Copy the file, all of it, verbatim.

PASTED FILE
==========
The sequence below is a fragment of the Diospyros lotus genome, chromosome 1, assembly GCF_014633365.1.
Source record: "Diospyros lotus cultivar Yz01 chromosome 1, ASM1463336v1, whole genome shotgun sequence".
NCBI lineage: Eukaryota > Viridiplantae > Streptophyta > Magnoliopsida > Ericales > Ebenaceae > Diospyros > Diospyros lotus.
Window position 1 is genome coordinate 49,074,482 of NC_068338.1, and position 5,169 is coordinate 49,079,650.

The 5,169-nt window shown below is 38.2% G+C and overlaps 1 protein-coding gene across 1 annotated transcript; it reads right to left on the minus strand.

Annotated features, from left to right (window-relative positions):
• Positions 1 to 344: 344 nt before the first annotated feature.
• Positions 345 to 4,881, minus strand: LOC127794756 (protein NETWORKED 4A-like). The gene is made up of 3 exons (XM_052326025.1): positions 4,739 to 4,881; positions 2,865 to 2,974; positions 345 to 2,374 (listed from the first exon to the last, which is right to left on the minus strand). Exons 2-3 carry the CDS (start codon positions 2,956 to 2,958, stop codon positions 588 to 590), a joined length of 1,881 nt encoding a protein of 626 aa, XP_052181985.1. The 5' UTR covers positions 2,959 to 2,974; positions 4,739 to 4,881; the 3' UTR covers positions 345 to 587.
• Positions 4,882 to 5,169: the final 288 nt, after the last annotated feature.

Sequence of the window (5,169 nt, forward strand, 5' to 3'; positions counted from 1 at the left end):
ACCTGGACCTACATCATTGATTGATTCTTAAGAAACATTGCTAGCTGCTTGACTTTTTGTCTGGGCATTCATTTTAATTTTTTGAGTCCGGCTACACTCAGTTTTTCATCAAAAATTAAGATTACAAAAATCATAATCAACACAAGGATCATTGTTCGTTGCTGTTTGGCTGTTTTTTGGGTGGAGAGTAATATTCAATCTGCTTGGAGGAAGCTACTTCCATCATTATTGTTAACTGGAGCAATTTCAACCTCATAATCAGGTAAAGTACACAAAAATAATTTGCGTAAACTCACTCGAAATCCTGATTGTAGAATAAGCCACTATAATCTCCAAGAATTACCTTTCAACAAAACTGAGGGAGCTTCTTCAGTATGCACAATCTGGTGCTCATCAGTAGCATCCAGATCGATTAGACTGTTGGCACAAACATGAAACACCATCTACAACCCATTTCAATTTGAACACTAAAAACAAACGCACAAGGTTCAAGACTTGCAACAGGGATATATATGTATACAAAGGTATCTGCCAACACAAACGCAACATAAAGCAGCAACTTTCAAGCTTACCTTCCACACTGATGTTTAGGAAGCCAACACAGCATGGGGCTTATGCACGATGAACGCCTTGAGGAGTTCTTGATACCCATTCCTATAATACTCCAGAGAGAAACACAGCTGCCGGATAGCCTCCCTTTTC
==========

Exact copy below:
The sequence below is a fragment of the Diospyros lotus genome, chromosome 1, assembly GCF_014633365.1.
Source record: "Diospyros lotus cultivar Yz01 chromosome 1, ASM1463336v1, whole genome shotgun sequence".
NCBI lineage: Eukaryota > Viridiplantae > Streptophyta > Magnoliopsida > Ericales > Ebenaceae > Diospyros > Diospyros lotus.
Window position 1 is genome coordinate 49,074,482 of NC_068338.1, and position 5,169 is coordinate 49,079,650.

The 5,169-nt window shown below is 38.2% G+C and overlaps 1 protein-coding gene across 1 annotated transcript; it reads right to left on the minus strand.

Annotated features, from left to right (window-relative positions):
• Positions 1 to 344: 344 nt before the first annotated feature.
• Positions 345 to 4,881, minus strand: LOC127794756 (protein NETWORKED 4A-like). The gene is made up of 3 exons (XM_052326025.1): positions 4,739 to 4,881; positions 2,865 to 2,974; positions 345 to 2,374 (listed from the first exon to the last, which is right to left on the minus strand). Exons 2-3 carry the CDS (start codon positions 2,956 to 2,958, stop codon positions 588 to 590), a joined length of 1,881 nt encoding a protein of 626 aa, XP_052181985.1. The 5' UTR covers positions 2,959 to 2,974; positions 4,739 to 4,881; the 3' UTR covers positions 345 to 587.
• Positions 4,882 to 5,169: the final 288 nt, after the last annotated feature.

Sequence of the window (5,169 nt, forward strand, 5' to 3'; positions counted from 1 at the left end):
ACCTGGACCTACATCATTGATTGATTCTTAAGAAACATTGCTAGCTGCTTGACTTTTTGTCTGGGCATTCATTTTAATTTTTTGAGTCCGGCTACACTCAGTTTTTCATCAAAAATTAAGATTACAAAAATCATAATCAACACAAGGATCATTGTTCGTTGCTGTTTGGCTGTTTTTTGGGTGGAGAGTAATATTCAATCTGCTTGGAGGAAGCTACTTCCATCATTATTGTTAACTGGAGCAATTTCAACCTCATAATCAGGTAAAGTACACAAAAATAATTTGCGTAAACTCACTCGAAATCCTGATTGTAGAATAAGCCACTATAATCTCCAAGAATTACCTTTCAACAAAACTGAGGGAGCTTCTTCAGTATGCACAATCTGGTGCTCATCAGTAGCATCCAGATCGATTAGACTGTTGGCACAAACATGAAACACCATCTACAACCCATTTCAATTTGAACACTAAAAACAAACGCACAAGGTTCAAGACTTGCAACAGGGATATATATGTATACAAAGGTATCTGCCAACACAAACGCAACATAAAGCAGCAACTTTCAAGCTTACCTTCCACACTGATGTTTAGGAAGCCAACACAGCATGGGGCTTATGCACGATGAACGCCTTGAGGAGTTCTTGATACCCATTCCTATAATACTCCAGAGAGAAACACAGCTGCCGGATAGCCTCCCTTTTC